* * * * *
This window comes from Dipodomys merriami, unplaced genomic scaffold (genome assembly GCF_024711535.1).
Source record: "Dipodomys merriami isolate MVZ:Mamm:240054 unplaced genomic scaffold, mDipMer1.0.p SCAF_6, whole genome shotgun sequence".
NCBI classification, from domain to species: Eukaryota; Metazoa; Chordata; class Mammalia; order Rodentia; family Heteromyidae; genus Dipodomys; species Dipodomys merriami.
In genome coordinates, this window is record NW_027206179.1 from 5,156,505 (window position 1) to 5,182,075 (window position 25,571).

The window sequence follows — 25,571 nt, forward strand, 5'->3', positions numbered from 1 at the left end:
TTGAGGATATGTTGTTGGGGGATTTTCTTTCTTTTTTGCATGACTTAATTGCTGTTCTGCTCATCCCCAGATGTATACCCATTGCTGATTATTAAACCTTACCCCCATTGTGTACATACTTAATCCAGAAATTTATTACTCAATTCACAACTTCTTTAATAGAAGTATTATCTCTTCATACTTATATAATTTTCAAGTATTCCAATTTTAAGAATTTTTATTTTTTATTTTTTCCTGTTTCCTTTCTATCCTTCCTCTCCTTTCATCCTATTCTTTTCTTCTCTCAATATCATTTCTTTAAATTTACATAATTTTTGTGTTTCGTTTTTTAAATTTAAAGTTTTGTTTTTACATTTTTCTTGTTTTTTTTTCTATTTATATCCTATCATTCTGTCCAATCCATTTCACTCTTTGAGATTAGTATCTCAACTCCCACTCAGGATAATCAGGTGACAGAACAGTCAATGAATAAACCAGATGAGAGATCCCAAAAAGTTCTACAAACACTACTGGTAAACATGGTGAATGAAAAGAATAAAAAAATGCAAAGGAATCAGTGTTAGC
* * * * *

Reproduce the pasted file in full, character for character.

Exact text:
This window comes from Dipodomys merriami, unplaced genomic scaffold (genome assembly GCF_024711535.1).
Source record: "Dipodomys merriami isolate MVZ:Mamm:240054 unplaced genomic scaffold, mDipMer1.0.p SCAF_6, whole genome shotgun sequence".
NCBI classification, from domain to species: Eukaryota; Metazoa; Chordata; class Mammalia; order Rodentia; family Heteromyidae; genus Dipodomys; species Dipodomys merriami.
In genome coordinates, this window is record NW_027206179.1 from 5,156,505 (window position 1) to 5,182,075 (window position 25,571).

The window sequence follows — 25,571 nt, forward strand, 5'->3', positions numbered from 1 at the left end:
TTGAGGATATGTTGTTGGGGGATTTTCTTTCTTTTTTGCATGACTTAATTGCTGTTCTGCTCATCCCCAGATGTATACCCATTGCTGATTATTAAACCTTACCCCCATTGTGTACATACTTAATCCAGAAATTTATTACTCAATTCACAACTTCTTTAATAGAAGTATTATCTCTTCATACTTATATAATTTTCAAGTATTCCAATTTTAAGAATTTTTATTTTTTATTTTTTCCTGTTTCCTTTCTATCCTTCCTCTCCTTTCATCCTATTCTTTTCTTCTCTCAATATCATTTCTTTAAATTTACATAATTTTTGTGTTTCGTTTTTTAAATTTAAAGTTTTGTTTTTACATTTTTCTTGTTTTTTTTTCTATTTATATCCTATCATTCTGTCCAATCCATTTCACTCTTTGAGATTAGTATCTCAACTCCCACTCAGGATAATCAGGTGACAGAACAGTCAATGAATAAACCAGATGAGAGATCCCAAAAAGTTCTACAAACACTACTGGTAAACATGGTGAATGAAAAGAATAAAAAAATGCAAAGGAATCAGTGTTAGC